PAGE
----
Managers of marine protected areas (MPAs) must often seek ways to allow for visitation while minimizing impacts to the resources they are intended to protect. Using shipboard observers, we quantified the “zone of disturbance” for Kittlitz’s and marbled murrelets (Brachyramphus brevirostris and B. marmoratus) exposed to large cruise ships traveling through Glacier Bay National Park, one of the largest MPAs in North America. In the upper reaches of Glacier Bay, where Kittlitz’s murrelets predominated, binary logistic regression models predicted that 61% of all murrelets within 850 m perpendicular distance of a cruise ship were disturbed (defined as flushing or diving), whereas in the lower reaches, where marbled murrelets predominated, this percentage increased to 72%. Using survival analysis, murrelets in both reaches were found to react at greater distances when ships approached indirectly, presumably because of the ship’s larger profile, suggesting murrelets responded to visual rather than audio cues. No management-relevant covariates (e.g., ship velocity, route distance from shore) were found to be important predictors of disturbance, as distance from ship to murrelet accounted for > 90% of the explained variation in murrelet response. Utilizing previously published murrelet density estimates from Glacier Bay, and applying an average empirical disturbance probability (68%) out to 850 m from a cruise ship’s typical route, we estimated that a minimum of 9.8–19.6% of all murrelets in Glacier Bay are disturbed per ship entry. Whether these disturbance levels are inconsistent with Park management objectives, which include conserving wildlife as well as providing opportunities for visitation, depends in large part on whether disturbance events caused by cruise ships have impacts on murrelet fitness, which remains uncertain.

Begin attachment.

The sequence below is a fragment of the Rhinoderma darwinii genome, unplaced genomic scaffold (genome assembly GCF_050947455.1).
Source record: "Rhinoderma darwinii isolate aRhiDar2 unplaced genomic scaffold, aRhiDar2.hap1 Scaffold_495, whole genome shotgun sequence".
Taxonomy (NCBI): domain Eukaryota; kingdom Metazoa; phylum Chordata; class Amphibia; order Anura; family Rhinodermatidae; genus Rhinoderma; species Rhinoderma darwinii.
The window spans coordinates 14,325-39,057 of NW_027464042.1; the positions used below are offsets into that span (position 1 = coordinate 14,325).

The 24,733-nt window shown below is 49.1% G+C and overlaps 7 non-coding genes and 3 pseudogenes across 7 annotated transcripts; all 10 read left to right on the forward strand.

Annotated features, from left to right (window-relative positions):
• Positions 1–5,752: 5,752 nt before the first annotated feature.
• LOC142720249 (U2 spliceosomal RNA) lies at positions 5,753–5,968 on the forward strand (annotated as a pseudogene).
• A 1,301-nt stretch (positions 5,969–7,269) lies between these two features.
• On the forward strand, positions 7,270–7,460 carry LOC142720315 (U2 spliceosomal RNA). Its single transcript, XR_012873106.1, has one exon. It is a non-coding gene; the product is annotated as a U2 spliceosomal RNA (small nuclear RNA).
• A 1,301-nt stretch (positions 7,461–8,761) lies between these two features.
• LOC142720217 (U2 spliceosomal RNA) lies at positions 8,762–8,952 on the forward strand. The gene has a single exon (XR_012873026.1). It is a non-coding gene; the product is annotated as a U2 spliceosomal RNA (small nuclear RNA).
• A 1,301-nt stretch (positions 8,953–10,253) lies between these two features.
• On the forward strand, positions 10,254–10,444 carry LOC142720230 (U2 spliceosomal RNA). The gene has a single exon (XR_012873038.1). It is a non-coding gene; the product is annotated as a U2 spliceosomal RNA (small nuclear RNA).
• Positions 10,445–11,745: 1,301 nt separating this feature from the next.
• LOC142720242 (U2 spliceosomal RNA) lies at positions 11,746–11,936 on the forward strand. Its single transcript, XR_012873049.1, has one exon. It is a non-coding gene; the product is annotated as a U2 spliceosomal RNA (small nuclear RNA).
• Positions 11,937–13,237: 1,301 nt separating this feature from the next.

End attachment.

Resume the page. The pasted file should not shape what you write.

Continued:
|Publication Subtype||Journal Article|
|Title||Disturbance of a rare seabird by ship-based tourism in a marine protected area|
|Series title||PLoS ONE|
|Contributing office(s)||Coop Res Unit Seattle|
|Description||e0176176; 23 p.|
|Other Geospatial||Glacier Bay National Park|
|Google Analytic Metrics||Metrics page|